B) r-sq > 0.25 with reference          if 2 or more proxies selected
          C) r-sq < 0.50 with any other proxy
Setting A lower than B, and to 0 by default, ensures that we always allow a chance of finding a 2-SNP haplotype that might tag the reference SNP, even if no single SNP does.

By default, proxy association selects up to 5 (--proxy-maxsnp) SNPs flanking the reference SNP, from a search of 15 SNPs (--proxy-window) either side of the reference, at most 250 kb away (--proxy-kb).

The defaults vary depending on the frequency of the index SNP: for rarer SNPs (MAF less than 0.1), a slightly larger search space will be used. This threshold can be changed with the command
     --proxy-b-threshold 0.05
In contrast to common SNPs, for which the defaults are:
     --proxy-r2       0.00  0.25  0.50
     --proxy-window   15
     --proxy-kb       250
     --proxy-maxsnp   5 
these values for rarer SNPs (as defined by --proxy-b-threshold) and the commands that can be used to change them:
     --proxy-b-r2       0.00  0.01  0.50
     --proxy-b-window   30
     --proxy-b-kb       500
     --proxy-b-maxsnp   510
In other words, the search space is increased for rarer SNPs, to increase the chance that a good haplotypic proxy is found even if there is no other single SNP that well captures the variation at the index site.

In addition, proxies must by default be above 0.01 MAF and below 0.05 genotyping failure rate. To explicitly select only more common proxies with very high genotyping rate (e.g. to verify association at a reference SNP with lower genotyping rate and a very rare allele), then set values for
appropriately (these mirror the basic --maf and --geno commands).

Finally, there are some parameters that determine the behavior of the haplotypic proxy search (the 3rd section of the verbose output). Haplotypes formed by proxies must have a frequency of at least 0.01; these haplotypes must show an r-squared of at least 0.5 with the reference; when considering all possible subhaplotypes, only permutations of up to 3 SNP-haplotypes are considered.

Overall, it is possible to change the behaviour of the basic proxy selection heuristic with the following commands:
  • to select a different number of flanking SNPs (--proxy-window)
  • to filter proxy SNPs on distance to reference (--proxy-kb)
  • to specify the maximum number of proxies (--proxy-maxsnp)
  • to filter proxy SNPs on LD with reference (--proxy-r2)
  • to not filter proxy SNPs on LD (--proxy-no-r2-filter, i.e. same as --proxy-r2 0 0 1)
  • to filter proxy SNPs on MAF (--proxy-maf)
  • to filter proxy SNPs on genotyping rate (--proxy-geno)
  • to select a specifc set of flanking SNPs (--proxy-flanking)

  • to filter haplotypes based on frequency (--proxy-mhf)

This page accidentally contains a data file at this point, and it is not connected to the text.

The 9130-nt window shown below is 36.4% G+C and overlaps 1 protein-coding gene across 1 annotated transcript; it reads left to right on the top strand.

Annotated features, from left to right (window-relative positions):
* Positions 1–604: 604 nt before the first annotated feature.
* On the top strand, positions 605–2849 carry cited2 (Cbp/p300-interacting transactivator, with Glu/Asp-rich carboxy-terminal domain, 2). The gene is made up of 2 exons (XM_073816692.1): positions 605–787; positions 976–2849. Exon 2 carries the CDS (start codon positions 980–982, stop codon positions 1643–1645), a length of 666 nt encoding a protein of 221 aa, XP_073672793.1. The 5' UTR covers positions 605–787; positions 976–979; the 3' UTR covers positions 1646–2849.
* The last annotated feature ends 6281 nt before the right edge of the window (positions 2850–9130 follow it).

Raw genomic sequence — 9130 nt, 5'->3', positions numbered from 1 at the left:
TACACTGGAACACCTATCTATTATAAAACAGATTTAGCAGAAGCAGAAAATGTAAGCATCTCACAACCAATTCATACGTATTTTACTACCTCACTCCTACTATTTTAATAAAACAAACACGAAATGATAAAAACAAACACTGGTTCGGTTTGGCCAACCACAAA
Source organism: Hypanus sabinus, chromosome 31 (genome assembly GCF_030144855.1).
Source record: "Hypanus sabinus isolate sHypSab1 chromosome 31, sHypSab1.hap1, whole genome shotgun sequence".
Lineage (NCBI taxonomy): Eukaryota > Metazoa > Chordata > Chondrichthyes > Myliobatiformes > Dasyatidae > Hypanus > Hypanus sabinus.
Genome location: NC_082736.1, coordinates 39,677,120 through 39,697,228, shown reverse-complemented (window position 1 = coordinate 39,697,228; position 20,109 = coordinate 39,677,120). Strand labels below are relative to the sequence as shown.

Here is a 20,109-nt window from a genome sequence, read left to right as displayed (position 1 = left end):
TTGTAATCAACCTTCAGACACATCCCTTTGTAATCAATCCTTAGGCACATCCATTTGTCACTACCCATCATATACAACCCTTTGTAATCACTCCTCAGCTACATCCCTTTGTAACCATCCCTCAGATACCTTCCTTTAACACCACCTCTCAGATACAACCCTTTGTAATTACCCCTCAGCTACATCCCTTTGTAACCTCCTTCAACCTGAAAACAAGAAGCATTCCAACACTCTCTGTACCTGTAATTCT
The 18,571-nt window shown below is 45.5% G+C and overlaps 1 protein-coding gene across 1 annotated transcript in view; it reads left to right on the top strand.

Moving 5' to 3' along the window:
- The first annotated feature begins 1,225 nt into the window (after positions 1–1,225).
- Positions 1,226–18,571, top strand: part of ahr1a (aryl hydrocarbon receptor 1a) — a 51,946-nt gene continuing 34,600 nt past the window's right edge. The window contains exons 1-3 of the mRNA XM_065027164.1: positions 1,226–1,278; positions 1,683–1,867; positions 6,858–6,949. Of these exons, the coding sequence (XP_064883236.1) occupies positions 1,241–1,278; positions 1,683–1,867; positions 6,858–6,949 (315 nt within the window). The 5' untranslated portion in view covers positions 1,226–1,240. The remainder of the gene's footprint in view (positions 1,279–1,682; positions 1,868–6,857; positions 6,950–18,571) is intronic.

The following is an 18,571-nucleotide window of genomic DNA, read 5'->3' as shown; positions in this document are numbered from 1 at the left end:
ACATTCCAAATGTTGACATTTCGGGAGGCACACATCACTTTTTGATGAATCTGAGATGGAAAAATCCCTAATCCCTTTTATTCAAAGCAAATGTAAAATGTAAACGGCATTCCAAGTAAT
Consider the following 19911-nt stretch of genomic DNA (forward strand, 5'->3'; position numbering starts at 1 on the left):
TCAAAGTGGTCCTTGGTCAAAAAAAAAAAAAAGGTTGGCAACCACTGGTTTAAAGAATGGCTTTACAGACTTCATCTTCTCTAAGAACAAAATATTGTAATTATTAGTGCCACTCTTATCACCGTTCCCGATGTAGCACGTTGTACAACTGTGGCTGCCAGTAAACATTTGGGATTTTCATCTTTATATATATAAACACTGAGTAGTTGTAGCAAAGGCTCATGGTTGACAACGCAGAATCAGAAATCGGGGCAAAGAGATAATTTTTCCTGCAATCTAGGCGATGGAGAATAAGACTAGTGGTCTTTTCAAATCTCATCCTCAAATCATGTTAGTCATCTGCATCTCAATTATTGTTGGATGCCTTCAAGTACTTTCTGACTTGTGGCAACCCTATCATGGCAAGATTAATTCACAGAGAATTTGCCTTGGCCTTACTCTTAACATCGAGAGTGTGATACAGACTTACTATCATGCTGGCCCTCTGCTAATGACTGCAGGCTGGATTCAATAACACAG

• to filter haplotypes based on LD with reference (--proxy-sub-r2)
  • to select different levels of subhaplotype search (--proxy-sub-maxsnp)
For example, to select up to 6 SNPs, that are above 0.10 MAF and 0.01 genotyping failure rate, that are within 100 kb and 10 SNPs of the reference SNP and that have an r-squared of at least 0.1 with the refernce but no greater than 0.5 with an already-selected proxy SNP; and then to look at all haplotype proxies that are above 0.005 minor haplotype frequency and have an r-squared of at least 0.8 with the reference SNP, use the command (line breaks added for clarity):
 plink --file mydata --proxy-assoc rs6703905
                     --proxy-maxsnp 6
                     --proxy-r2 0.1 0.1 0.5
                     --proxy-window 10
                     --proxy-kb 100
                     --proxy-maf 0.1 
                     --proxy-geno 0.01 
                     --proxy-sub-r2 0.8 
                     --proxy-mhf 0.005 

As mentioned, rather than use the heuristic above, you can specify a particular set of SNPs with the command
plink --file mydata --proxy-assoc rs6703905 --proxy-flanking my.proxy.list

where my.proxy.list is a file listing the SNPs you wish to use as proxies for rs6703905, for example.

Warning There will possibly be a very, very large number of possible combinations to consider if you make both --proxy-maxsnp and --proxy-sub-maxsnp too large, meaning that the analysis will take a very long time to run. You should probably keep --proxy-maxsnp less than 10 and --proxy-sub-maxsnp less than 6.

HINT To speed up the proxy report, you need only load in the relevant chromosomal region: that is, use the --snp and --window options:
plink --bfile mydata --proxy-assoc rs12345 --snp rs12345 --window 300

Specifying the type of association test
By default, the --proxy-assoc command only applies to population-based samples of unrelated individuals. It is suitable for either disease (case/control) or quantitative trait outcomes: the appropriate test will automatically be selected depending on the phenotype.

The basic command cannot include covariates: however, if the flag --proxy-glm is added, then the routines that correspond to --linear and --logistic are used instead to test the proxy association, meaning that covariates can be included (this is slightly slower than the default analysis), e.g.
plink --bfile mydata --proxy-assoc rs12345 --proxy-glm --covar mycov.txt

BETA There is preliminary support for the TDT in this context with the --proxy-tdt option; this has not yet been fully tested however, and we do not yet suggest you use it generally.

Refining a single SNP association